Why is it that an antifibrinolytic drug that is given to reduce bleeding in severe trauma patients can sometimes cause the very thing it is intended to stop? Professor Rob Medcalf explains the paradox in a published commentary that throws light on how the fibrinolytic system (that removes blood clots) can be inadvertently turned on when it should be turned off.

Tranexamic acid, or TXA for short, was extensively tested in 2010, in a trial of severe trauma patients called CRASH-2. The results showed improved outcomes if TXA was administered in the three hours immediately after injury, but after three hours, more deaths were caused due to bleeding. This commentary summarises the results of a study from a group in the US describing how TXA is doing different things at different times following head injury.

Reference: http://www.bloodjournal.org/content/bloodjournal/125/16/2457.full.pdf

Recent publications from Department of Allergy, Immunology and Respiratory Medicine

The Department of Allergy, Immunology and Respiratory Medicine (AIRmed) publications in 2015:

Abbott IJ, Papadakis G, Kaye M, Opdam H, Hutton H, Angus PW, Johnson PD, Kanellis J, Westall G, Druce J, Catton M. Laboratory identification of donor-derived coxsackievirus b3 transmission .  Am J Transplant. 2015 Feb;15(2):555-9. doi: 10.1111/ajt.12986. Epub 2015 Jan 12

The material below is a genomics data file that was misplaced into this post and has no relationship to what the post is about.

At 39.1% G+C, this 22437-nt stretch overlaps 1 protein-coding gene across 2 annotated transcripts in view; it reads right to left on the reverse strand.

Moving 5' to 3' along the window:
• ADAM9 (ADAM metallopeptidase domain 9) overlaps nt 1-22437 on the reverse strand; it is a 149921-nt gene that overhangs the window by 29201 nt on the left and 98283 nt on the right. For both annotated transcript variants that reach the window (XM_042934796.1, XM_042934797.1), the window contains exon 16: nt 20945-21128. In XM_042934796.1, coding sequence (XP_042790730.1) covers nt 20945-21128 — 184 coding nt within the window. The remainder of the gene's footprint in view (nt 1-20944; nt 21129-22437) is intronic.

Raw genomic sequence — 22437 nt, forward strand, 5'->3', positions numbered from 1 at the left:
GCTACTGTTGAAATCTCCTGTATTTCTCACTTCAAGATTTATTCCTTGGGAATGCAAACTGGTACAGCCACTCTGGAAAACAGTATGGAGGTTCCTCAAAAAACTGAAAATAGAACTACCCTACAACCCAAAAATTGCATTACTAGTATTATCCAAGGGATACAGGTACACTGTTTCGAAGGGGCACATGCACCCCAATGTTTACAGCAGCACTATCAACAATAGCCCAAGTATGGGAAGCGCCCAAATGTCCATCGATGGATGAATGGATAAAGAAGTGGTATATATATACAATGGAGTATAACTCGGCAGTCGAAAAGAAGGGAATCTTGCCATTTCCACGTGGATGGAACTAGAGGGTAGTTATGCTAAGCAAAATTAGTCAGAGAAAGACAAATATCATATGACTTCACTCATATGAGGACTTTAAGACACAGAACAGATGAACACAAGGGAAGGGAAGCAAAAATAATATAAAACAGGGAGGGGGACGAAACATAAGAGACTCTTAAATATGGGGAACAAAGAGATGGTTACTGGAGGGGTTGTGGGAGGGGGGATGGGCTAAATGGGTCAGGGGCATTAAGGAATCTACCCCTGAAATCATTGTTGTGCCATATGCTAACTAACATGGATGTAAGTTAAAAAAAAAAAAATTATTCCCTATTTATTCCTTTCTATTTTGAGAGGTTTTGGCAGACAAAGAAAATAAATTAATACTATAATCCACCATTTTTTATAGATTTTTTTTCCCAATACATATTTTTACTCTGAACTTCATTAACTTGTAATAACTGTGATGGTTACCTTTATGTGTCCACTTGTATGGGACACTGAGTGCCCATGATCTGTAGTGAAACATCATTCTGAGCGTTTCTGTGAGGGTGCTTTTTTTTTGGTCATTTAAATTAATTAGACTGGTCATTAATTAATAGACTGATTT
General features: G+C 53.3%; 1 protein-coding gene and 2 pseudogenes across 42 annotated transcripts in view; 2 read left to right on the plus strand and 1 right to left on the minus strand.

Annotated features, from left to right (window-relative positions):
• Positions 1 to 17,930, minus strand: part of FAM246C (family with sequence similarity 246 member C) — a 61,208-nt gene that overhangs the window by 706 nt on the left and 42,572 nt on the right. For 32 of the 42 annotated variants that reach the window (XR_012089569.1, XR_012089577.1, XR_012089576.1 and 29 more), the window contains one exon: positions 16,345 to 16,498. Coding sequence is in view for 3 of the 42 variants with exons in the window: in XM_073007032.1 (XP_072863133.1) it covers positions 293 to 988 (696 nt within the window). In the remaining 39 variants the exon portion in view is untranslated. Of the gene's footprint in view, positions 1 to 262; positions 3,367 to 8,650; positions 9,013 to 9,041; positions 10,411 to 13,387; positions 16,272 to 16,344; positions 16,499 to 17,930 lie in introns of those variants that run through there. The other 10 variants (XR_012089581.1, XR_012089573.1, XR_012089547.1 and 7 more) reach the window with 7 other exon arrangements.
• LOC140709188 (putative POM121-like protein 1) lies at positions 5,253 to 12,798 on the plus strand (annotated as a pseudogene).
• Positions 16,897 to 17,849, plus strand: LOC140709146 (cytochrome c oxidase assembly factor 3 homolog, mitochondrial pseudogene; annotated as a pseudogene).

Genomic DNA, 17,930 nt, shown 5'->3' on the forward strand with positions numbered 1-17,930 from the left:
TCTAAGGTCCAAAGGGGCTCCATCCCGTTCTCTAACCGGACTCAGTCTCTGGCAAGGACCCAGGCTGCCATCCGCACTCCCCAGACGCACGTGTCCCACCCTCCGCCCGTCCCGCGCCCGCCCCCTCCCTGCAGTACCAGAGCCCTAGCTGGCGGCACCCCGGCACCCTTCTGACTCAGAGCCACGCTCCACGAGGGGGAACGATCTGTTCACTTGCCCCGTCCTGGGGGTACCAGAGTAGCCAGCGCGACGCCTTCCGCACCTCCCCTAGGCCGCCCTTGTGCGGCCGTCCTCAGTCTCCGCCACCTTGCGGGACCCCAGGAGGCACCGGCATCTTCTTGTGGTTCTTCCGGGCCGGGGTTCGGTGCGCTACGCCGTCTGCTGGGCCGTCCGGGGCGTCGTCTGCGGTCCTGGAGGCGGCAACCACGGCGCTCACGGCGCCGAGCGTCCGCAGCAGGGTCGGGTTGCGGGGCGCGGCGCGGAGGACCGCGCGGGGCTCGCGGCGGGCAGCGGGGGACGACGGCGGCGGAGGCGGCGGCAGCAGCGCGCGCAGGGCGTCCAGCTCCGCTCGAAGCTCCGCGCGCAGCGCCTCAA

Barnes S, Kotecha S, Douglass JA, Paul E, Hore-Lacey F, Stirling R, Snell GI, Westall GP.  Evolving practice: X-linked agammaglobulinemia and lung transplantation.  American Journal of Transplanation.  2015 (in press)

Public Lecture: Drugging the undruggable - Targeting PTP1B for novel therapeutics

Professor Nick Tonks, Cold Spring Harbour Laboratory, New York, USA
Biomedicine Discovery Lecture: Vallee Foundation
Drugging the undruggable: Targeting PTP1B for novel therapeutics
12 noon - 1 pm, 14 May 2015, Clayton campus of Monash University
Please register to attend at http://goo.gl/b9oAOM

Active Travel Zone planned for AMREP staff who walk, run or cycle to work

Alfred Health is making it easier for staff to cycle, run or walk to work with the establishment of an Active Travel Zone at The Alfred. The facility, which will assume space on the ground floor of the staff car park, includes plans for:
• Additional secure bike parks (300)